I made my last visit to his duplex in early fall 2008 and found him temporarily unable to walk. He got up in the night to find his meds, dizzy and in pain, and fell, bruising his coccyx. I had not realized he had become so fragile, and tried to be accepting when he sent me away, claiming his nausea was a reaction to taking pain meds on an empty stomach.
    The next year I lost five friends and Richard was one of them. I did not get the news until the S.F. Chronicle’s obituary was published on April 26, 2009 citing complications from diabetes as the cause of his death that March 15. I felt forlorn that I had not heard earlier, but my grief would grow.

    Reply
  2. Cecile Lusby

    The next year I lost five friends and Richard was one of them. I did not get the news until the S.F. Chronicle’s obituary was published on April 26, 2009 citing complications from diabetes as the cause of his death that March 15. I felt forlorn that I had not heard earlier, but my grief would grow.

    I read the August 20 book tour article online, read an excerpt on Amazon.com, and I watched the video on Huffington Post. I felt devastated and still do not believe it.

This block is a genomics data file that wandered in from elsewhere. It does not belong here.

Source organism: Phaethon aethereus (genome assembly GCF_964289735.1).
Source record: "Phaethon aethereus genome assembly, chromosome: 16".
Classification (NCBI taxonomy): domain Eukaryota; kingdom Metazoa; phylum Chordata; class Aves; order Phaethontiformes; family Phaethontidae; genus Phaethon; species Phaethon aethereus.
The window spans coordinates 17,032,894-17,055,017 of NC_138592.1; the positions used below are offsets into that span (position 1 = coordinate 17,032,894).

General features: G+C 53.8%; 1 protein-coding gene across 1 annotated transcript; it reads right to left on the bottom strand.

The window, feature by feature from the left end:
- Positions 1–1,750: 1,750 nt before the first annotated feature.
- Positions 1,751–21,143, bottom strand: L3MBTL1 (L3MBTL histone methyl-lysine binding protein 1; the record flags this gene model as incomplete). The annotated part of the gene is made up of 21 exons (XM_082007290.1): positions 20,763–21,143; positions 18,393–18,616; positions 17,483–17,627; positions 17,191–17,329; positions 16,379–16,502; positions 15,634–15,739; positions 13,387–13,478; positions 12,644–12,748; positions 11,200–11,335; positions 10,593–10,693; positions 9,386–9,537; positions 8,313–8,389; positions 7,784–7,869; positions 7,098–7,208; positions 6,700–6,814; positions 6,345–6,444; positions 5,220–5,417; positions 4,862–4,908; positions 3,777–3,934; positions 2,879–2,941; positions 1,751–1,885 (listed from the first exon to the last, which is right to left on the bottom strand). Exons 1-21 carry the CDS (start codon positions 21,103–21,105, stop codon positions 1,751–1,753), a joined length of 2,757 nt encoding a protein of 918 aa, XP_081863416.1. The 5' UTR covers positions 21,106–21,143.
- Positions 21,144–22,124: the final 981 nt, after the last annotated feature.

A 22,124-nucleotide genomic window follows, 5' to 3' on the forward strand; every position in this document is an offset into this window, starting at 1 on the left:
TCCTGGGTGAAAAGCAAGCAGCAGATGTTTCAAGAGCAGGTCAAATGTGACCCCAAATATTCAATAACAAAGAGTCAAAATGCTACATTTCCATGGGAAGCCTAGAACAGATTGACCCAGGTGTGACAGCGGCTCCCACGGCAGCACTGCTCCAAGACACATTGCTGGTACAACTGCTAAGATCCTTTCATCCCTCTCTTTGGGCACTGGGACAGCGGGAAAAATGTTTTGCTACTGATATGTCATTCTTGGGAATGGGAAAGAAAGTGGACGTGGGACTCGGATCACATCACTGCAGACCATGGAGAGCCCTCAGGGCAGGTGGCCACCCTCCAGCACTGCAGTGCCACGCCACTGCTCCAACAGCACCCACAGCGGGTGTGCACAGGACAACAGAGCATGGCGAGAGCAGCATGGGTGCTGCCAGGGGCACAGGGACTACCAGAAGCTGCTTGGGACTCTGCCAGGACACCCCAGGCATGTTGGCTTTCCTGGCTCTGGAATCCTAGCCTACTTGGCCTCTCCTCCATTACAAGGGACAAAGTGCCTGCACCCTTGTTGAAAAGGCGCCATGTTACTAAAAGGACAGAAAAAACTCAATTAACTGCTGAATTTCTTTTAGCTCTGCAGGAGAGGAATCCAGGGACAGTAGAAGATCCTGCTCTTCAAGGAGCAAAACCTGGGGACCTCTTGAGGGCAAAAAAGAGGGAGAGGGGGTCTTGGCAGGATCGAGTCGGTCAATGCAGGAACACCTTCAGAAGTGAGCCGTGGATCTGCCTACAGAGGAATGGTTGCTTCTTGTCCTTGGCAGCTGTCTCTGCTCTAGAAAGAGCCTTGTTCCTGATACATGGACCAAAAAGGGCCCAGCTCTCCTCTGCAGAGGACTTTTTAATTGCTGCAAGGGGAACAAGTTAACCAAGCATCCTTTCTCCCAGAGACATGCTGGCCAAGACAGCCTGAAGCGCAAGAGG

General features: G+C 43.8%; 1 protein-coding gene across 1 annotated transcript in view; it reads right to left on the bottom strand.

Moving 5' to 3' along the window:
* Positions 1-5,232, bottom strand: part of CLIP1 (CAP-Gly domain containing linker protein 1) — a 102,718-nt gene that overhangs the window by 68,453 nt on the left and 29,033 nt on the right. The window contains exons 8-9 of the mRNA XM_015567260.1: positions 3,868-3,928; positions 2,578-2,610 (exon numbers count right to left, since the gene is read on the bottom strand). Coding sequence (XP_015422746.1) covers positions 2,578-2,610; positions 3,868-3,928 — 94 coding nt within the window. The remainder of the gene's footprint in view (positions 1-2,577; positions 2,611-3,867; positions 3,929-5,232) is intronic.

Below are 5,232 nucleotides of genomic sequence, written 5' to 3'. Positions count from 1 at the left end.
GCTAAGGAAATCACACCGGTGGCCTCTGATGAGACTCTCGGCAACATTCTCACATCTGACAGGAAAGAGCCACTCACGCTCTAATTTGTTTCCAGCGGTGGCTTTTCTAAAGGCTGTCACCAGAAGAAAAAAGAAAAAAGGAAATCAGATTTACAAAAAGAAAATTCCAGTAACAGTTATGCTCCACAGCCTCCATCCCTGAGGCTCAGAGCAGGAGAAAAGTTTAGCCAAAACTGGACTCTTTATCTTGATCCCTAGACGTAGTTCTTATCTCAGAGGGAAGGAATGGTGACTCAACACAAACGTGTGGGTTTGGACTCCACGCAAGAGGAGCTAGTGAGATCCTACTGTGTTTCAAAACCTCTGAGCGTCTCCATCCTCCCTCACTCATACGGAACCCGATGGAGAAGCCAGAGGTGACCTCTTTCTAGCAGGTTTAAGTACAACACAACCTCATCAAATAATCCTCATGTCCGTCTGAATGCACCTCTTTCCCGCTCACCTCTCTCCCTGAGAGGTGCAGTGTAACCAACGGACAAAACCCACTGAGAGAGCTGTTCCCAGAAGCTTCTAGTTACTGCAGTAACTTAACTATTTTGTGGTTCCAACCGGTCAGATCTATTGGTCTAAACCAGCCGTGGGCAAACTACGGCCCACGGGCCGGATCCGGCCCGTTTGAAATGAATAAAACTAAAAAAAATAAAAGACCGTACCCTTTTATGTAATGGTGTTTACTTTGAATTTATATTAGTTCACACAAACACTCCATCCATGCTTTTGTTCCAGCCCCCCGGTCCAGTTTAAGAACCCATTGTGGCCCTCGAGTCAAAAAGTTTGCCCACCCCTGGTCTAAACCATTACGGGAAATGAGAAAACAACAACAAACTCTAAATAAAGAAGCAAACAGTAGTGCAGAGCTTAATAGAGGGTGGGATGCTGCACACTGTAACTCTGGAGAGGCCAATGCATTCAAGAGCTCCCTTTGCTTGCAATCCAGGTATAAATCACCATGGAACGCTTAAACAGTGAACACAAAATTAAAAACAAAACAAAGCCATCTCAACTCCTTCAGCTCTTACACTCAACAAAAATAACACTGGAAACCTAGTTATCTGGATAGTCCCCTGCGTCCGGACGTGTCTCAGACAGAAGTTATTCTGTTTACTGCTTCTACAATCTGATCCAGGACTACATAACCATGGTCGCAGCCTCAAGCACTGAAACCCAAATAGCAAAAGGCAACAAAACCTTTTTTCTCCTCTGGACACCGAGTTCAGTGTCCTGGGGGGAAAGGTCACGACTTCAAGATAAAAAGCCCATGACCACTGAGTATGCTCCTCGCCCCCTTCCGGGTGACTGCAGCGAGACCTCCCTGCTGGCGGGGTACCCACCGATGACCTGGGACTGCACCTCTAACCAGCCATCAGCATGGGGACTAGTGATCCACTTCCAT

When I look back on my friend of more than forty years, I see him as a product of his upbringing: his family broken up when sent to the Topaz Internment Camp in 1942, Richard returning to his old West Oakland neighborhood in 1946 to find it populated by Southern African-Americans who had come to work at the shipyards at Mare Island and Hunters Point, watching his grandfather brandish his old sword, Richard getting beaten up regularly out in the streets until he learned to fight back, and then his reputation earned him friends. I can imagine Richard when his father left home, a father whose internment at Topaz meant losing his place at UC Berkeley as a student pharmacist, finally turning to gambling and minor hustles. I can picture Richard at the nearby junior high after being home schooled, getting in trouble before transferring to Berkeley High where he did well, graduating at seventeen. His mother and stepfather worked long hours at the family laundry, struggling to make house payments.
    Richard quickly joined the Army, making a deal at the time of his enlistment the same year to seal his juvenile records before serving a year of active duty as a medical assistant and an orderly. Perhaps conditions were placed on his service, since it would have been unusual in the extreme for the Army to recruit a juvenile offender before the age of 18.